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Don’t wait for NTSB Dali final report – check bridges and waterways now

NTSB/Youtube Baltimore-bridge-NSTB.png
Much of the focus on the National Transportation Safety Board (NTSB) preliminary report into the Dali collision in Baltimore was on the vessel, but owners of key infrastructure should also make checks immediately.

The NTSB preliminary report looking into the containership Dali disaster at Baltimore, in late March, has received considerable attention. Much of the maritime media’s coverage of the report has focused on the potential causes of the power failures aboard the vessel in the minutes before its allision with the Francis Scott Key Bridge at the entrance to Baltimore’s harbor.

Besides airplane and vessel casualties, the NTSB also investigates accidents occurring on motor highways and railways; indeed the Preliminary Report did touch on issues related to the configuration of bridges over waterways generally.

The final report on the events in Baltimore, which NTSB Chair Jennifer Homendy suggested, in the recent House Transportation and Infrastructure hearing, would likely be issued 18 months out, will also offer comments about bridge designs, and, importantly, possible modifications that might offer protection against future vessel strikes.

Seatrade Maritime News was able to speak briefly with Holland & Knight (H & K) Washington, D.C. based Partner, Ben Allen, following the mid-May release of the NTSB’s report, and the Congressional hearings the next day. Prior to his joining H & K, he spent a decade at the NTSB as Senior Assistant General Counsel, and held other high level roles in the agency. Asked for his view on the preliminary report, he said: “I thought that it was quite good; sometimes these preliminary reports are bare-bones, this one had a lot more information than some that I’ve seen.”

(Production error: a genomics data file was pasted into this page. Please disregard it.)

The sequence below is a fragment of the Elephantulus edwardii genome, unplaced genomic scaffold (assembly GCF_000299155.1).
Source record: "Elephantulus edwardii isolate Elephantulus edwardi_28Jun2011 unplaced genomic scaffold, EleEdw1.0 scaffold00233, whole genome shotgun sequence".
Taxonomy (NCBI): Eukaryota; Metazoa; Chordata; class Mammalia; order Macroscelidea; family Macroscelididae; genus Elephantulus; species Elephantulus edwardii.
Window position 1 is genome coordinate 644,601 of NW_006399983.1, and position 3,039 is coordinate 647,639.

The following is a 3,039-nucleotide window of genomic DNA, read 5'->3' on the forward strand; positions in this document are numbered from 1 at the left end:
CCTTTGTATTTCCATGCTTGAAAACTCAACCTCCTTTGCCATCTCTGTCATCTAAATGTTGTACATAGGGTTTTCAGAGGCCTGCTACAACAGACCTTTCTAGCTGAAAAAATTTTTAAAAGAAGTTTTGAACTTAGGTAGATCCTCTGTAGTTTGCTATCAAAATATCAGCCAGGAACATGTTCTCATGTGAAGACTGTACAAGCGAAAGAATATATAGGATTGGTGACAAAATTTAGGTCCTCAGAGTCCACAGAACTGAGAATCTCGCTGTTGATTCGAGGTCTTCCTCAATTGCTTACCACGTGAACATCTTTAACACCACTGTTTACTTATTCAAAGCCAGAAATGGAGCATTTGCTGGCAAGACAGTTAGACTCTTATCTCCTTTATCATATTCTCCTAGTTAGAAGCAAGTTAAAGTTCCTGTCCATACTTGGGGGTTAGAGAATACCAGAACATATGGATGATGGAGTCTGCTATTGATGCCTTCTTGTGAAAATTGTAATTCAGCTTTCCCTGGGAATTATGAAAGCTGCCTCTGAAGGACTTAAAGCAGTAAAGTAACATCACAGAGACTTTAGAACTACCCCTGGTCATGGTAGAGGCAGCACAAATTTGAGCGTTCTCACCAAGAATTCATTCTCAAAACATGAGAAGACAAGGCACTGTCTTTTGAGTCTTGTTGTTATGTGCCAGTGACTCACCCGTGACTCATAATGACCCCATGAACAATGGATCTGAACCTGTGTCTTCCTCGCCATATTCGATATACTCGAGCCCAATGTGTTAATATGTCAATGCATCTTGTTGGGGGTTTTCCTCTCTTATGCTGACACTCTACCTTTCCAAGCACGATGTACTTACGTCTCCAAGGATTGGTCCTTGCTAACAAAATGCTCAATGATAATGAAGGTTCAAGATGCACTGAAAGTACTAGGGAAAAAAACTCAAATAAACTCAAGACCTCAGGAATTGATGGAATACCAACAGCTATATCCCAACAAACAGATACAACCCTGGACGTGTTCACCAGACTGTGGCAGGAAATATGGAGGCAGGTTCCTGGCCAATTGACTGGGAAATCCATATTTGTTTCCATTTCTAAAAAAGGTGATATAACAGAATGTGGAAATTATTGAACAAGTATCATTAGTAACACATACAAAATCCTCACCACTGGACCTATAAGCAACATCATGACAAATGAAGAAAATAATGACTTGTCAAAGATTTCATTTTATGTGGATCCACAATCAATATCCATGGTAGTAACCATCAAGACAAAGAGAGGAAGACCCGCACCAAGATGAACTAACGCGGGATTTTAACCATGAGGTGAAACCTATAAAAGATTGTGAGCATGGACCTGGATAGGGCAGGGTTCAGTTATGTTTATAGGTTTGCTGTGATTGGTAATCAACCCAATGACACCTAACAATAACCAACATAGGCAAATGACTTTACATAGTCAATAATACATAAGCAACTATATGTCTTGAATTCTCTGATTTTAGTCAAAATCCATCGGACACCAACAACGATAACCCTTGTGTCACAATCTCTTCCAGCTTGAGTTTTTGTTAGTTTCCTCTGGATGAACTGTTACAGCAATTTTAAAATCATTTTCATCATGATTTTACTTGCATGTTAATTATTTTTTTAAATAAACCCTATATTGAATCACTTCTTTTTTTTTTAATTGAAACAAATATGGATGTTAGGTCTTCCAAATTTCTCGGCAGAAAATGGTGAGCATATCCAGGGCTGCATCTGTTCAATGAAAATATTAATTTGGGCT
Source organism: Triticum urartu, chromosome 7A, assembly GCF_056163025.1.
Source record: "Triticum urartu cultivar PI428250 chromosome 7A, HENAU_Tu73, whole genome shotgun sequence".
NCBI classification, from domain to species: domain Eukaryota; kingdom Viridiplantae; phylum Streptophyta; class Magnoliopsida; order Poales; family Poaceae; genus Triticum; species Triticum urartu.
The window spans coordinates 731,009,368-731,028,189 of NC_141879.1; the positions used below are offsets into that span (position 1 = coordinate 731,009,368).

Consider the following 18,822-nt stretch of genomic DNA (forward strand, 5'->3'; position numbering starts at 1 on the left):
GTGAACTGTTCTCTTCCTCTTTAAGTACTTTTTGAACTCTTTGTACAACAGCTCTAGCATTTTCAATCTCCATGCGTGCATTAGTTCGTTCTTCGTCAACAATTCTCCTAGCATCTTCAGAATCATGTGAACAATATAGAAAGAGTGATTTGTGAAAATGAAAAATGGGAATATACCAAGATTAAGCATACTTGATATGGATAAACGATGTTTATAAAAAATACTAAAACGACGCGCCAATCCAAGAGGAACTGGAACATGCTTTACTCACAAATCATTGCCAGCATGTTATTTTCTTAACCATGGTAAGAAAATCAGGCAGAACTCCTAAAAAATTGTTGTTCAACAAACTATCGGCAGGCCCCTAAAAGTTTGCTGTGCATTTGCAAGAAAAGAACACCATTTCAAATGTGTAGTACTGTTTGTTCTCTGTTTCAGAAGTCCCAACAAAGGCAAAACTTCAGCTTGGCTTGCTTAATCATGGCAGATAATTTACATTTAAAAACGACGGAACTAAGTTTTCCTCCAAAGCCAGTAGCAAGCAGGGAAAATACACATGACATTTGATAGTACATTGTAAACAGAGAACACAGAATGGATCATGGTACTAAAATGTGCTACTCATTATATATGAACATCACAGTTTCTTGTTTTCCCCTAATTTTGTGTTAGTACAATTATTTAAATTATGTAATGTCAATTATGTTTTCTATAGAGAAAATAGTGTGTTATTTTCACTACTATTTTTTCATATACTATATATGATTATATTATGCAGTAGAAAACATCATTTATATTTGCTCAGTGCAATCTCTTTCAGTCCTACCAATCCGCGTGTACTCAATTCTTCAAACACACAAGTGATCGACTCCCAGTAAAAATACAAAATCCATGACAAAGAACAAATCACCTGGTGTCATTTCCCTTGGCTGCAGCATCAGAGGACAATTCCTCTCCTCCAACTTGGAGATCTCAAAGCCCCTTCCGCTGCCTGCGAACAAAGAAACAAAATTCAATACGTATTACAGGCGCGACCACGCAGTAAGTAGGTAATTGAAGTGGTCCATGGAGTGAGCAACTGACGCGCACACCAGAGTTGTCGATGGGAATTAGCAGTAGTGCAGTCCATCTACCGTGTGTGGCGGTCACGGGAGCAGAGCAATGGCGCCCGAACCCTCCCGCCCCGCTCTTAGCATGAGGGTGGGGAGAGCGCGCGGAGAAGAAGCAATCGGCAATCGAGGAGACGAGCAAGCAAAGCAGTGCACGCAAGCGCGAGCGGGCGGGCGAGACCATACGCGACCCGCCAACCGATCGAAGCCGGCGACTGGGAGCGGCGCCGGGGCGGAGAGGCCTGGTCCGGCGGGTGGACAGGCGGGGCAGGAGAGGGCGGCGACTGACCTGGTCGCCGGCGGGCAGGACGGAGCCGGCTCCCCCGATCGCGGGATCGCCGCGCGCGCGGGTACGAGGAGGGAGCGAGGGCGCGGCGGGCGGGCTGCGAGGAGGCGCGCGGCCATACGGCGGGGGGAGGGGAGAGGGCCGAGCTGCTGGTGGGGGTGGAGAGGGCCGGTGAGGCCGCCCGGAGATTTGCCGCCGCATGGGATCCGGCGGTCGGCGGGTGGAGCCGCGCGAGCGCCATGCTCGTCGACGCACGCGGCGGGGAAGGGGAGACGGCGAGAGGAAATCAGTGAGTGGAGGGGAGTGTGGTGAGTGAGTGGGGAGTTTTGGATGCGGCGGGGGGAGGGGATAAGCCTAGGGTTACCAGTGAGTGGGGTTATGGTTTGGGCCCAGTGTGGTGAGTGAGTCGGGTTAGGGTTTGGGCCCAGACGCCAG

He continued: “I think that the big surprise was that the ship had lost power, twice, in port, and that they had switched over to a different breaker set. I think that’s going to be a really interesting area for the investigation to follow up on.” He wondered aloud whether the initial event, clearly human error when a crew member closed an exhaust damper on the engine: “might have set off a chain of events where the breakers were not performing properly after that.”

Allen did question the 18-month timeframe for the release of a final report from the NTSB, saying: “There is a lot of attention on this…I would be really surprised if it took that long. They are going to focus as many resources as they can on this, and getting it done in a timely way.”

In the discussion with Allen, the subject of bridges did come up, with Allen reiterating remarks from NTSB’s Homendy during the hearing: “If you own or operate a bridge, or a waterway, you don’t have to wait for the NTSB to finish its report…you don’t need to wait for the recommendations. You should be out there now checking your infrastructure looking at whether you have the protections in place to prevent something like this from happening.”

The Unified Command handling the response in Baltimore announced plans to refloat the Dali on Monday, 20 May, at high tide, with preparations beginning on the previous day.